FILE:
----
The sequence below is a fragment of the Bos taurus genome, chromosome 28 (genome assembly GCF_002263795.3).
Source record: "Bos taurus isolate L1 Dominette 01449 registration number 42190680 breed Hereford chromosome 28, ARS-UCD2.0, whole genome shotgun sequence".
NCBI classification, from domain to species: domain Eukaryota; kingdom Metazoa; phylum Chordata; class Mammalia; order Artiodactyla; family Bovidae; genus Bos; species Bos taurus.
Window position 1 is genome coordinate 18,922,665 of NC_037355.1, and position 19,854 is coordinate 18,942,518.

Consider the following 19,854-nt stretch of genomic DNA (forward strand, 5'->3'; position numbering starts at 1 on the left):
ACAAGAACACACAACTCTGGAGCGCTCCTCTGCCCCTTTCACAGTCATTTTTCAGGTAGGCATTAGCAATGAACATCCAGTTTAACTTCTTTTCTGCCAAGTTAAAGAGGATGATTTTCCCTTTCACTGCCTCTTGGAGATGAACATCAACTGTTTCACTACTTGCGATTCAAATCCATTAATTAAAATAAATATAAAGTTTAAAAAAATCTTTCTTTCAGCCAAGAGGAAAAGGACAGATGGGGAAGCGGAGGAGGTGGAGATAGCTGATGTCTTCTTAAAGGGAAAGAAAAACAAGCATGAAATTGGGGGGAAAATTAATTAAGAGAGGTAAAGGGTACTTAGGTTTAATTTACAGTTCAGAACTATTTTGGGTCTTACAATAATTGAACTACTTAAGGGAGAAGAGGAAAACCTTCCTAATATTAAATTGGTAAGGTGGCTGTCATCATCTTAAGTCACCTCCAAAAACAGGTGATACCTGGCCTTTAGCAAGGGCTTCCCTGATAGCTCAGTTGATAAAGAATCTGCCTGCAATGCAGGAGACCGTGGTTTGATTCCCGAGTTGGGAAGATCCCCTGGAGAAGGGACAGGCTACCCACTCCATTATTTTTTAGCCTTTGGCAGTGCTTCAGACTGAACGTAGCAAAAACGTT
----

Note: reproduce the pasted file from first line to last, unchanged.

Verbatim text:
The sequence below is a fragment of the Bos taurus genome, chromosome 28 (genome assembly GCF_002263795.3).
Source record: "Bos taurus isolate L1 Dominette 01449 registration number 42190680 breed Hereford chromosome 28, ARS-UCD2.0, whole genome shotgun sequence".
NCBI classification, from domain to species: domain Eukaryota; kingdom Metazoa; phylum Chordata; class Mammalia; order Artiodactyla; family Bovidae; genus Bos; species Bos taurus.
Window position 1 is genome coordinate 18,922,665 of NC_037355.1, and position 19,854 is coordinate 18,942,518.

Consider the following 19,854-nt stretch of genomic DNA (forward strand, 5'->3'; position numbering starts at 1 on the left):
ACAAGAACACACAACTCTGGAGCGCTCCTCTGCCCCTTTCACAGTCATTTTTCAGGTAGGCATTAGCAATGAACATCCAGTTTAACTTCTTTTCTGCCAAGTTAAAGAGGATGATTTTCCCTTTCACTGCCTCTTGGAGATGAACATCAACTGTTTCACTACTTGCGATTCAAATCCATTAATTAAAATAAATATAAAGTTTAAAAAAATCTTTCTTTCAGCCAAGAGGAAAAGGACAGATGGGGAAGCGGAGGAGGTGGAGATAGCTGATGTCTTCTTAAAGGGAAAGAAAAACAAGCATGAAATTGGGGGGAAAATTAATTAAGAGAGGTAAAGGGTACTTAGGTTTAATTTACAGTTCAGAACTATTTTGGGTCTTACAATAATTGAACTACTTAAGGGAGAAGAGGAAAACCTTCCTAATATTAAATTGGTAAGGTGGCTGTCATCATCTTAAGTCACCTCCAAAAACAGGTGATACCTGGCCTTTAGCAAGGGCTTCCCTGATAGCTCAGTTGATAAAGAATCTGCCTGCAATGCAGGAGACCGTGGTTTGATTCCCGAGTTGGGAAGATCCCCTGGAGAAGGGACAGGCTACCCACTCCATTATTTTTTAGCCTTTGGCAGTGCTTCAGACTGAACGTAGCAAAAACGTT